Part of Advances in Neural Information Processing Systems 27 (NIPS 2014)

*Emile Richard, Andrea Montanari*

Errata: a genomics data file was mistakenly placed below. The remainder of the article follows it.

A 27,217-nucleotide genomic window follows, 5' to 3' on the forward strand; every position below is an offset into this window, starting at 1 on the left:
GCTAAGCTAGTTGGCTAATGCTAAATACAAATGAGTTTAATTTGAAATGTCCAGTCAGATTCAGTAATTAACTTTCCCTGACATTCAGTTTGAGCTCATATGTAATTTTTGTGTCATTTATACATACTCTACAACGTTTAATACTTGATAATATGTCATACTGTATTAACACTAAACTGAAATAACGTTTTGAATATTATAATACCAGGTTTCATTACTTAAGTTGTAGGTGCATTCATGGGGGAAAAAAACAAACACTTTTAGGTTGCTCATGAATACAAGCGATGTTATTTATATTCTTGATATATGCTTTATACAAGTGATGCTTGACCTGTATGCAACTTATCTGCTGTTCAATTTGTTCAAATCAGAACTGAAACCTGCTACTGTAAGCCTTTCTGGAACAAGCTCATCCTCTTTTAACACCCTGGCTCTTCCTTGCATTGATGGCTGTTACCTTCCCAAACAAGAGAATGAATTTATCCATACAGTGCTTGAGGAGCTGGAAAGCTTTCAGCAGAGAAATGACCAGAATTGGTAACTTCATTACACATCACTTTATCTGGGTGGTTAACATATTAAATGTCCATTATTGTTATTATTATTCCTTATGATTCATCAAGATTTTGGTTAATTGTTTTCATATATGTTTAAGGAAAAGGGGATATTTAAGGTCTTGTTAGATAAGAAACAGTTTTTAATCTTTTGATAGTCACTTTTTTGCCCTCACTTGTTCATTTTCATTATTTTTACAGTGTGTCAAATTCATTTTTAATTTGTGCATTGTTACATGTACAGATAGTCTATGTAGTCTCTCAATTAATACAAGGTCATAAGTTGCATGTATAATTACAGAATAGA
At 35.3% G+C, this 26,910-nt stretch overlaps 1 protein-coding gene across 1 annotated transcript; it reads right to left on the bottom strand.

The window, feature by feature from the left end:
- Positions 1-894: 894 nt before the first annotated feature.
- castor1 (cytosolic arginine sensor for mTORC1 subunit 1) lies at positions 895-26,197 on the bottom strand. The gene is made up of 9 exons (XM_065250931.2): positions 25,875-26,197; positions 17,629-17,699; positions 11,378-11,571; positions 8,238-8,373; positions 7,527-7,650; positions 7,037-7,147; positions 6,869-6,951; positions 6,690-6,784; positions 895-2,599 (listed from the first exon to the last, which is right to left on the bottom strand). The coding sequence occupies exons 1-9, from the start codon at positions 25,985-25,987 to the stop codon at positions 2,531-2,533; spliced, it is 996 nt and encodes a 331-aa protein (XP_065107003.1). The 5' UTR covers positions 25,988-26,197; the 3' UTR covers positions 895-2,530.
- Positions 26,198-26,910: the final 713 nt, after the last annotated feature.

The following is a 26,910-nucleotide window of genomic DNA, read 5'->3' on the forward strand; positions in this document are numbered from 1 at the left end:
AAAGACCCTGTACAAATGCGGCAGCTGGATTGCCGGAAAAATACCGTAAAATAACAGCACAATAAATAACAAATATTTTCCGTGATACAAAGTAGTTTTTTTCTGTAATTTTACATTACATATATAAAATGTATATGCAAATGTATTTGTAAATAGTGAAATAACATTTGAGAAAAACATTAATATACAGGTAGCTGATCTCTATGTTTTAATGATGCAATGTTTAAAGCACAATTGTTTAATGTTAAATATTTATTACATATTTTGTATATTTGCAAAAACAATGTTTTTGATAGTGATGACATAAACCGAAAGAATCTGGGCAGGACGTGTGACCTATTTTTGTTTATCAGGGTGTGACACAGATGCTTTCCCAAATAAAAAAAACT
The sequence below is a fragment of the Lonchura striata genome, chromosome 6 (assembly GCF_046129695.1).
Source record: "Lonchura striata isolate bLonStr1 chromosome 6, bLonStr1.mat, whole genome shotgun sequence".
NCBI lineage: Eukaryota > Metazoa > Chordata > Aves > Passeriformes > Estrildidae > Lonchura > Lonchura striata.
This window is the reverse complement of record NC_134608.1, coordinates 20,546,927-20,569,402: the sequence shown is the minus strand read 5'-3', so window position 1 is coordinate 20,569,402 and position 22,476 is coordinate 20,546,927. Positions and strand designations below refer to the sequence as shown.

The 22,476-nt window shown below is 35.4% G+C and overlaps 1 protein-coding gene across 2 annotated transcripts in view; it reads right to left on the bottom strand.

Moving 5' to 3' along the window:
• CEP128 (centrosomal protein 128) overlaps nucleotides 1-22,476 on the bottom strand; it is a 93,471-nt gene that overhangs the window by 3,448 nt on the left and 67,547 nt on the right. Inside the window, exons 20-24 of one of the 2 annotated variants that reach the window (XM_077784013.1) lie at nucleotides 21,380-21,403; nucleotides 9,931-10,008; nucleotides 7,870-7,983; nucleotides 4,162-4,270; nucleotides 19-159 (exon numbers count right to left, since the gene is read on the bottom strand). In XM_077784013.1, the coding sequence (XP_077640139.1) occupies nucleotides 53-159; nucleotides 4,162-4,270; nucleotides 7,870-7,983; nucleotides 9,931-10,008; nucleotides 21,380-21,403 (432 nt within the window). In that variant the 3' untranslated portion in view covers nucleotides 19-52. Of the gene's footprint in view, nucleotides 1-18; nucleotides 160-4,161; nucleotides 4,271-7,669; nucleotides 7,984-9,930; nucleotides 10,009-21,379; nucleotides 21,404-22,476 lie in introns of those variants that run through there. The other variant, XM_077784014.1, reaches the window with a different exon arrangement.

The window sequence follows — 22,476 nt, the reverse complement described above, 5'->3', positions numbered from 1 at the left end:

We consider the Principal Component Analysis problem for large tensors of arbitrary order k under a single-spike (or rank-one plus noise) model. On the one hand, we use information theory, and recent results in probability theory to establish necessary and sufficient conditions under which the principal component can be estimated using unbounded computational resources. It turns out that this is possible as soon as the signal-to-noise ratio beta becomes larger than C\sqrt{k log k} (and in particular beta can remain bounded has the problem dimensions increase). On the other hand, we analyze several polynomial-time estimation algorithms, based on tensor unfolding, power iteration and message passing ideas from graphical models. We show that, unless the signal-to-noise ratio diverges in the system dimensions, none of these approaches succeeds. This is possibly related to a fundamental limitation of computationally tractable estimators for this problem. For moderate dimensions, we propose an hybrid approach that uses unfolding together with power iteration, and show that it outperforms significantly baseline methods. Finally, we consider the case in which additional side information is available about the unknown signal. We characterize the amount of side information that allow the iterative algorithms to converge to a good estimate.

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